With a hospital indemnity plan, the claim is paid directly to the policyholder, not the hospital. Depending on your health and history of hospitalization, this type of insurance is certainly worth considering.

8. About rehab and skilled nursing. It’s important to know the difference between an in-patient rehab facility and a skilled-nursing facility and to decipher which is the best option for care depending on your need and your expected recovery. And more importantly, by reasonably speculating on your anticipated length of stay.

For example, if a massive stroke renders a patient completely paralyzed on their left side, recovery will likely take more than 100 days of therapy. If so, an in-patient rehab facility may be more appropriate in accessing the patient’s lifetime reserve days. Even better, if the patient has a Medicare supplement policy, remember that another 365 lifetime reserve days are available to continue receiving therapy and aiding with recovery.

An in-patient rehab center aims to restore the patient with the intent of returning home. It involves a minimum of three hours of intensive therapy per day for typically five days a week. This includes all three disciplines of physical therapy, occupational therapy, and speech therapy.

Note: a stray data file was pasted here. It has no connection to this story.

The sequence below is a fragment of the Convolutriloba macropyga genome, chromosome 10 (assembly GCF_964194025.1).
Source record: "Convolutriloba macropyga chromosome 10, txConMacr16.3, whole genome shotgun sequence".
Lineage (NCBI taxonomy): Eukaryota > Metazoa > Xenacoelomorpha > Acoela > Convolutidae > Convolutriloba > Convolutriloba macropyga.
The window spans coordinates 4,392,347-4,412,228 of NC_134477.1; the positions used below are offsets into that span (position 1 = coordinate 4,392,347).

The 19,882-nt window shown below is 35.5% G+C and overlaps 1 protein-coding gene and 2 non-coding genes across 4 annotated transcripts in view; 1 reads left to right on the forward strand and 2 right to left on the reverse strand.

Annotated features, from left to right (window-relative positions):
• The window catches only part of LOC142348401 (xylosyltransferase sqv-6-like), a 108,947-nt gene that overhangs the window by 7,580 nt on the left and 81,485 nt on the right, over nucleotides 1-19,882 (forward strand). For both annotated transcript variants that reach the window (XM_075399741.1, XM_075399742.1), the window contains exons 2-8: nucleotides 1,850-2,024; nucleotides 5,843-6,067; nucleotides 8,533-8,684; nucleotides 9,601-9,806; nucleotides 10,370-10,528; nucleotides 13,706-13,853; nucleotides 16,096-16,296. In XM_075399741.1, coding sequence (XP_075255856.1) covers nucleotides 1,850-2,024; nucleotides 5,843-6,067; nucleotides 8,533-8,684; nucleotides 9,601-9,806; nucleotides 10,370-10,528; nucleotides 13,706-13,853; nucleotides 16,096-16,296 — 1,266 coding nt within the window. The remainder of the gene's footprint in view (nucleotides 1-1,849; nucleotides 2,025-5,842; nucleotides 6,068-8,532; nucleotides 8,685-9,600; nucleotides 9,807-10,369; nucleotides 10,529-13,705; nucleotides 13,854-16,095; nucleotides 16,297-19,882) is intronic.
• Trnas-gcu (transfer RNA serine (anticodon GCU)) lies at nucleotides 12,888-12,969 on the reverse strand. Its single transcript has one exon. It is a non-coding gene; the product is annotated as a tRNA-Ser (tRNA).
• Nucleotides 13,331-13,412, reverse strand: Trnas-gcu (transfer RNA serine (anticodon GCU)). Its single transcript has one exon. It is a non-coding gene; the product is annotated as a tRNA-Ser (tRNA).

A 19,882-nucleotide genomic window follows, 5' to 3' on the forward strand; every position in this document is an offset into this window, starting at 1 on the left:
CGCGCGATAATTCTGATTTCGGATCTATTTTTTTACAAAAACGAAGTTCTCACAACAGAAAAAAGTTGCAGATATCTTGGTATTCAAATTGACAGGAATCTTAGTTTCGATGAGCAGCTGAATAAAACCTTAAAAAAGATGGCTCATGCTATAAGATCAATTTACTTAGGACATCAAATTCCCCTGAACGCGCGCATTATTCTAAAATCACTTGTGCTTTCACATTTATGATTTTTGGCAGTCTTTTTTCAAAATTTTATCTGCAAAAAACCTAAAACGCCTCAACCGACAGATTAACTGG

Therapies are administered by licensed therapists who specialize in meeting a patient’s rehabilitation needs. Sessions will incorporate specialized equipment and advanced technology to maximize the effectiveness of the rehabilitation process. The rehabilitation center itself is considered a hospital, which is covered under Medicare Part A. The 90-day benefit period applies to this type of facility.

This is an important distinction from a skilled-nursing facility. Patients in an in-patient rehab center are under a doctor’s supervision, along with nurses administering acute care. In addition, there’s access to other specialists, including dietitians, psychologists, and social worker services. Some facilities offer educational classes to family members to help continue rehab when the patient returns home.

9. The skinny on skilled nursing. An alternative to the rehab facility is a skilled-nursing facility. Following a consecutive hospital stay of at least 3 midnights, a patient can transfer to a skilled nursing center for more care within 30 days of being discharged. This type of facility isn’t considered a hospital, and lifetime reserve days don’t apply.